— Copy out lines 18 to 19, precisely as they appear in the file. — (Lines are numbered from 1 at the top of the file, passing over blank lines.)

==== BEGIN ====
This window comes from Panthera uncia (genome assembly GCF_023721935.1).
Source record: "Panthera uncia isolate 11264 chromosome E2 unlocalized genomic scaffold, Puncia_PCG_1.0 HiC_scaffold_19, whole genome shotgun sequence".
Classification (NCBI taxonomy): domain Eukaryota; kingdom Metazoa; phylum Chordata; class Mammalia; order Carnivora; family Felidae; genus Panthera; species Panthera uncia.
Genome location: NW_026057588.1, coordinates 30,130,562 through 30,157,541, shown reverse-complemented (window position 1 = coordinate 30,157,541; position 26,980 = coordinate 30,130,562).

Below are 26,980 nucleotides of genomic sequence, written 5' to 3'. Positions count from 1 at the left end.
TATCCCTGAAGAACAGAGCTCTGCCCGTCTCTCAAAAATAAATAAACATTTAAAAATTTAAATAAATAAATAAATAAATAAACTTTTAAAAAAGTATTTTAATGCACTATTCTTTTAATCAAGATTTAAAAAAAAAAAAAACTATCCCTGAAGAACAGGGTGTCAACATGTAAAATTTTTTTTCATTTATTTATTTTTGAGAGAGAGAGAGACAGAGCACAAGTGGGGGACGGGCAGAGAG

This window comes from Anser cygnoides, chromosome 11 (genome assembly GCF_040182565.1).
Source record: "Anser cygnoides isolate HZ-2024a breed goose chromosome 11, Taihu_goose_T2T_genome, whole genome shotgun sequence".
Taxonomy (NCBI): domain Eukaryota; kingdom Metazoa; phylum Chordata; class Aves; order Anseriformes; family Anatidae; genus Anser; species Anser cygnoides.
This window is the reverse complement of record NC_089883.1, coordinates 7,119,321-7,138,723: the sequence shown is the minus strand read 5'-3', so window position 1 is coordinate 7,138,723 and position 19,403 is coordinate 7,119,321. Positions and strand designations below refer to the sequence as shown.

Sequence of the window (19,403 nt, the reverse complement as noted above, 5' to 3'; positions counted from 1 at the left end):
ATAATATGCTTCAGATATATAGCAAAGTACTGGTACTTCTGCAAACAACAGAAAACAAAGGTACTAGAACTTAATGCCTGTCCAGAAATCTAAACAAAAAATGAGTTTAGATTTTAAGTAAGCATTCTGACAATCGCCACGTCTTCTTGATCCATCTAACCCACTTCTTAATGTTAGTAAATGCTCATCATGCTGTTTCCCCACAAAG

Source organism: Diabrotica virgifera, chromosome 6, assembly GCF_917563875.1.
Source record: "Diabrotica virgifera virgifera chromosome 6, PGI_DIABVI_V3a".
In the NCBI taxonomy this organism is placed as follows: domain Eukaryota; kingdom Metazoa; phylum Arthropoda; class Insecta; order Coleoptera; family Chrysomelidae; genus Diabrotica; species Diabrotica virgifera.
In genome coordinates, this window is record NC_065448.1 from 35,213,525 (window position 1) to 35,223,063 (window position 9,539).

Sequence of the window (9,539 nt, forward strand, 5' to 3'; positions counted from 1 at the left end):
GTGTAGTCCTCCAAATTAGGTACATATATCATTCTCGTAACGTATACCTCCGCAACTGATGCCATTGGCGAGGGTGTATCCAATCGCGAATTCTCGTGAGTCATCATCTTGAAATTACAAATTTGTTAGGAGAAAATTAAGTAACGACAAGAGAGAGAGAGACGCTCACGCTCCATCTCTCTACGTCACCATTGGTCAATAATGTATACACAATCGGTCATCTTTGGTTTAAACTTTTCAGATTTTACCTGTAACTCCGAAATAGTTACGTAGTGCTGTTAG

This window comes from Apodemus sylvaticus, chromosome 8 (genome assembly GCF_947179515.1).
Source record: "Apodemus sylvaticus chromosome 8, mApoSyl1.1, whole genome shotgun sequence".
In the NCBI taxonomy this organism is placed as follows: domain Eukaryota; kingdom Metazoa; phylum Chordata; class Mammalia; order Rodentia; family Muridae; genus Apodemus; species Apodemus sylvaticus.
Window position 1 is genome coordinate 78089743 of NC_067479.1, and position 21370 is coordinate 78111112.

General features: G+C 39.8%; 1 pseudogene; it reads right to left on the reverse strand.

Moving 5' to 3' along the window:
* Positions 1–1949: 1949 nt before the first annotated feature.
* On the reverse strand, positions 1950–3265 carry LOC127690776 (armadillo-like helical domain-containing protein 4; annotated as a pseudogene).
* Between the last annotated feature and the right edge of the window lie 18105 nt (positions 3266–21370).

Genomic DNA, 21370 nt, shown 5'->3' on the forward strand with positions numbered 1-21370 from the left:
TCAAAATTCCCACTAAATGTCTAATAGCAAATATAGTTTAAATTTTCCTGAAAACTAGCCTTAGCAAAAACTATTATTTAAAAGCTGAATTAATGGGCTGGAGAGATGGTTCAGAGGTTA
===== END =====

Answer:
GTGTAGTCCTCCAAATTAGGTACATATATCATTCTCGTAACGTATACCTCCGCAACTGATGCCATTGGCGAGGGTGTATCCAATCGCGAATTCTCGTGAGTCATCATCTTGAAATTACAAATTTGTTAGGAGAAAATTAAGTAACGACAAGAGAGAGAGAGACGCTCACGCTCCATCTCTCTACGTCACCATTGGTCAATAATGTATACACAATCGGTCATCTTTGGTTTAAACTTTTCAGATTTTACCTGTAACTCCGAAATAGTTACGTAGTGCTGTTAG

This window comes from Apodemus sylvaticus, chromosome 8 (genome assembly GCF_947179515.1).